Citation: Malhotra A, Rachet B, Bonaventure A, Pereira SP, Woods LM (2021) Can we screen for pancreatic cancer? Identifying a sub-population of patients at high risk of subsequent diagnosis using machine learning techniques applied to primary care data. PLoS ONE 16(6): e0251876. https://doi.org/10.1371/journal.pone.0251876
Editor: Francisco X. Real, Centro Nacional de Investigaciones Oncologicas, SPAIN
Received: December 4, 2020; Accepted: May 4, 2021; Published: June 2, 2021
Copyright: © 2021 Malhotra et al. This is an open access article distributed under the terms of the Creative Commons Attribution License, which permits unrestricted use, distribution, and reproduction in any medium, provided the original author and source are credited.
Data Availability: The data underlying this are not owned by the authors and cannot be shared. The data are available from the Clinical Practice Research Datalink and English national cancer registry (contact via https://www.cprd.com/) for researchers who meet the criteria for access to confidential data. The read code lists underlying the results presented in the study are available from the LSHTM Data Compass and are freely available for download from https://datacompass.lshtm.ac.uk/.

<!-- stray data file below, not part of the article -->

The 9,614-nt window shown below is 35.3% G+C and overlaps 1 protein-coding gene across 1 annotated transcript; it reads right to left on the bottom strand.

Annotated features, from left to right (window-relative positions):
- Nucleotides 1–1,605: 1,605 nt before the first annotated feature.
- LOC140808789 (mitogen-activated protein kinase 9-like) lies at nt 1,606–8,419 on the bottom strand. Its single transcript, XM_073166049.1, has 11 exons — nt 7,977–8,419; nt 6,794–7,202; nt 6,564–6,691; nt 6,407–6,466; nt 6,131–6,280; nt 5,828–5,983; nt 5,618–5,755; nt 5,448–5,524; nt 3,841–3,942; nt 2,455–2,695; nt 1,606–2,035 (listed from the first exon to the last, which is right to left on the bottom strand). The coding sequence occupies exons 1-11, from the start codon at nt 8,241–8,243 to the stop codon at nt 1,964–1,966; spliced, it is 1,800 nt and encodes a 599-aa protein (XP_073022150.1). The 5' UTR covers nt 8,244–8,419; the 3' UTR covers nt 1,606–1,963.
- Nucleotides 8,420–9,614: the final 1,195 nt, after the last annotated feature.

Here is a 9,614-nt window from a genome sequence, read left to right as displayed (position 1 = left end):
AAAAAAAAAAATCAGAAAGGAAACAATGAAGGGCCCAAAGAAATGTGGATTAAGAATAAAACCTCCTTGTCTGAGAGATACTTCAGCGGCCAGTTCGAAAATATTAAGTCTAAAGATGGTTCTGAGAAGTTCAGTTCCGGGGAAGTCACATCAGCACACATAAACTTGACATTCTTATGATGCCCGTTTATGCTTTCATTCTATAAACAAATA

Funding: This work was supported by Pancreatic Cancer Research Fund (https://www.pcrf.org.uk/, AM and BR, no grant number); UCLH/UCL Comprehensive Biomedical Centre (https://www.uclh.nhs.uk/Research/BRC/Pages/Home.aspx, SPP, no grant number); Department of Health's National Institute for Health Research Biomedical Research Centres funding scheme (https://www.nihr.ac.uk/, SPP, no grant number); Cancer Research UK [https://www.cancerresearchuk.org/, LMW, grant numbers - C7923/A18525, C23409/A11415] and Fondation ARC pour la Recherche sur le Cancer [https://www.fondation-arc.org/, AB, grant number - PDF20190508759]. The funding sources were not involved in the design, data collection, analysis, interpretation or any other aspect pertinent to this study. They had no role in the decision for submission of this research article for publication. AM, LMW, and BR had full access to the underlying data, all authors had full access to the data on request.